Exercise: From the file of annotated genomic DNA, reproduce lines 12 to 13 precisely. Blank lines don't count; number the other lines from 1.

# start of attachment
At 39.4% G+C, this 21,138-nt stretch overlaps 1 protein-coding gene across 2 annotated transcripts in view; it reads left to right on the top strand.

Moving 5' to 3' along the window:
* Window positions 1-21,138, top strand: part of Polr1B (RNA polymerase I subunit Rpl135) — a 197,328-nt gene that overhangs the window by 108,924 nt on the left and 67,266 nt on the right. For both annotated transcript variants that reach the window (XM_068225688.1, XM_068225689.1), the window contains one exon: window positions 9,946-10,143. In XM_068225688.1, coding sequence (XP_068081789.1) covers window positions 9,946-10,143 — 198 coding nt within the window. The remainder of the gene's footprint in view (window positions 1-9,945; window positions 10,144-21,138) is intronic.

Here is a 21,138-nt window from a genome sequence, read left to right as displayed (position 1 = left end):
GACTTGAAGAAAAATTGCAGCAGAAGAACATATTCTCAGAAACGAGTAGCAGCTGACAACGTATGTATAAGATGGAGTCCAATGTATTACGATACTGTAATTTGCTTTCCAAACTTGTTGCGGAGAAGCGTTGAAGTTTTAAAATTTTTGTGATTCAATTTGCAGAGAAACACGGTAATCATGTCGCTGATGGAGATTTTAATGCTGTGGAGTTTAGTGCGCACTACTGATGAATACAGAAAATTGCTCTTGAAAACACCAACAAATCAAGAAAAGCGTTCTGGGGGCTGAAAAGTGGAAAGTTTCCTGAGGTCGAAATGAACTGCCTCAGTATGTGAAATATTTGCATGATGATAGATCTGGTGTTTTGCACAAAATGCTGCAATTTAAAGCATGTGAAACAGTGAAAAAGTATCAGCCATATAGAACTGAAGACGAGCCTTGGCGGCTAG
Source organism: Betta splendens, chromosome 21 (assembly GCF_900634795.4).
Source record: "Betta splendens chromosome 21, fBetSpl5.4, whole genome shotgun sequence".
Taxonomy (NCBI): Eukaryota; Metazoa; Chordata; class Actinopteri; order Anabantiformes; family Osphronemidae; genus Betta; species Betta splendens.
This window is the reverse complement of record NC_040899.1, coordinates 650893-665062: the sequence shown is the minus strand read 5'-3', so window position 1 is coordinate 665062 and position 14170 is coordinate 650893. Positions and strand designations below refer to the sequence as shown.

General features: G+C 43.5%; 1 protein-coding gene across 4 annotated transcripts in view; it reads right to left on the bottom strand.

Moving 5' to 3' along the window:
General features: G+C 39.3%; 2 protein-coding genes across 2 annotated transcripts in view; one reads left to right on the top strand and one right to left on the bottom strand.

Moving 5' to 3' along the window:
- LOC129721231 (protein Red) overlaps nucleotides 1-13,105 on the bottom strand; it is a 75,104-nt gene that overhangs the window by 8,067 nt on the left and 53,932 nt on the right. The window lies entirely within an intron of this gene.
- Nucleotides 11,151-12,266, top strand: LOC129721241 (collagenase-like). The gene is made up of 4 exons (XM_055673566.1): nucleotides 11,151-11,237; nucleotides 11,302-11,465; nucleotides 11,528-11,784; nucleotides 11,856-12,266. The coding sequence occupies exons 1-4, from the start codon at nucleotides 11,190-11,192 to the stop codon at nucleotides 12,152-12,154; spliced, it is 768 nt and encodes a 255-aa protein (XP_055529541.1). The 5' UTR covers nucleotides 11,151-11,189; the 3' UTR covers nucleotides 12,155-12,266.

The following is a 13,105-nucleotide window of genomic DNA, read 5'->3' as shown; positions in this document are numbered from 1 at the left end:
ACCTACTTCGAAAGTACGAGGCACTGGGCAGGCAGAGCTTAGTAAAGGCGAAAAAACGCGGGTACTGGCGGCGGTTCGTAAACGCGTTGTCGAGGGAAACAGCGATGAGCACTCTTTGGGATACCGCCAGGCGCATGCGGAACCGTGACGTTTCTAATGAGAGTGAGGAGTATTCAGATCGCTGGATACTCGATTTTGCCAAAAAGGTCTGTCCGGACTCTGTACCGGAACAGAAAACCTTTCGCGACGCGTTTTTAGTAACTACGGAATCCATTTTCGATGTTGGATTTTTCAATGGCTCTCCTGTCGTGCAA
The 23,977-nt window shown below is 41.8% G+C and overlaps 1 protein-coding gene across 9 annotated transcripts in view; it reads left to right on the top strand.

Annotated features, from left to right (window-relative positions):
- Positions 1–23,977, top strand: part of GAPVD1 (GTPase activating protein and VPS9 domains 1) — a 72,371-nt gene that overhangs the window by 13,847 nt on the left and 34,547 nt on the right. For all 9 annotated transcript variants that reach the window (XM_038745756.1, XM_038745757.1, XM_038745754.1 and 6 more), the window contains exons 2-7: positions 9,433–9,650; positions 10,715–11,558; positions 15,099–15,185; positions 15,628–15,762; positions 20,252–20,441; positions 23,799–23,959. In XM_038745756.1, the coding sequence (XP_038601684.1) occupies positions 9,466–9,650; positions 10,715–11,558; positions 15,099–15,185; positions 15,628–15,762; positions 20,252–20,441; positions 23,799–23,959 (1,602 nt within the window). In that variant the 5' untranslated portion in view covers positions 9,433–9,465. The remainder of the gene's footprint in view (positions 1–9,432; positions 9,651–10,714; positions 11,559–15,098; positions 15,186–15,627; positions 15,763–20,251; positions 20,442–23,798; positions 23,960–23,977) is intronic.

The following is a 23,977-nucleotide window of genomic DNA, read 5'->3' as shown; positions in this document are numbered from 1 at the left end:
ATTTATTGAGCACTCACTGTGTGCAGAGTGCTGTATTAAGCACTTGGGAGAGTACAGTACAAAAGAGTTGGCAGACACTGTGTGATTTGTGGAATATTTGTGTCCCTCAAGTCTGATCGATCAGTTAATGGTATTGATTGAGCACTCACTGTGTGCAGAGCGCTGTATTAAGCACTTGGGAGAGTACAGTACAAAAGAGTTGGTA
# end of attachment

General features: G+C 39.3%; 2 protein-coding genes across 2 annotated transcripts in view; one reads left to right on the top strand and one right to left on the bottom strand.

Moving 5' to 3' along the window: